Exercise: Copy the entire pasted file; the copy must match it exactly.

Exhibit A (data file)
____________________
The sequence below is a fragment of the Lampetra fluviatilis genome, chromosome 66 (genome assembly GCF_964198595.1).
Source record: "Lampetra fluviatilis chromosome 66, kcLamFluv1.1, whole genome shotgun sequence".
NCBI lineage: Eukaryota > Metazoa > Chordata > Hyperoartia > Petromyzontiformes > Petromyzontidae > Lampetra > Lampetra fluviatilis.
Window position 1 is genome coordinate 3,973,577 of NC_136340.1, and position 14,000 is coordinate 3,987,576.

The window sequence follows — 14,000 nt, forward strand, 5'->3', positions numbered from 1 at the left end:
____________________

The sequence below is a fragment of the Lampetra fluviatilis genome, chromosome 66 (genome assembly GCF_964198595.1).
Source record: "Lampetra fluviatilis chromosome 66, kcLamFluv1.1, whole genome shotgun sequence".
NCBI lineage: Eukaryota > Metazoa > Chordata > Hyperoartia > Petromyzontiformes > Petromyzontidae > Lampetra > Lampetra fluviatilis.
Window position 1 is genome coordinate 3,973,577 of NC_136340.1, and position 14,000 is coordinate 3,987,576.

The window sequence follows — 14,000 nt, forward strand, 5'->3', positions numbered from 1 at the left end: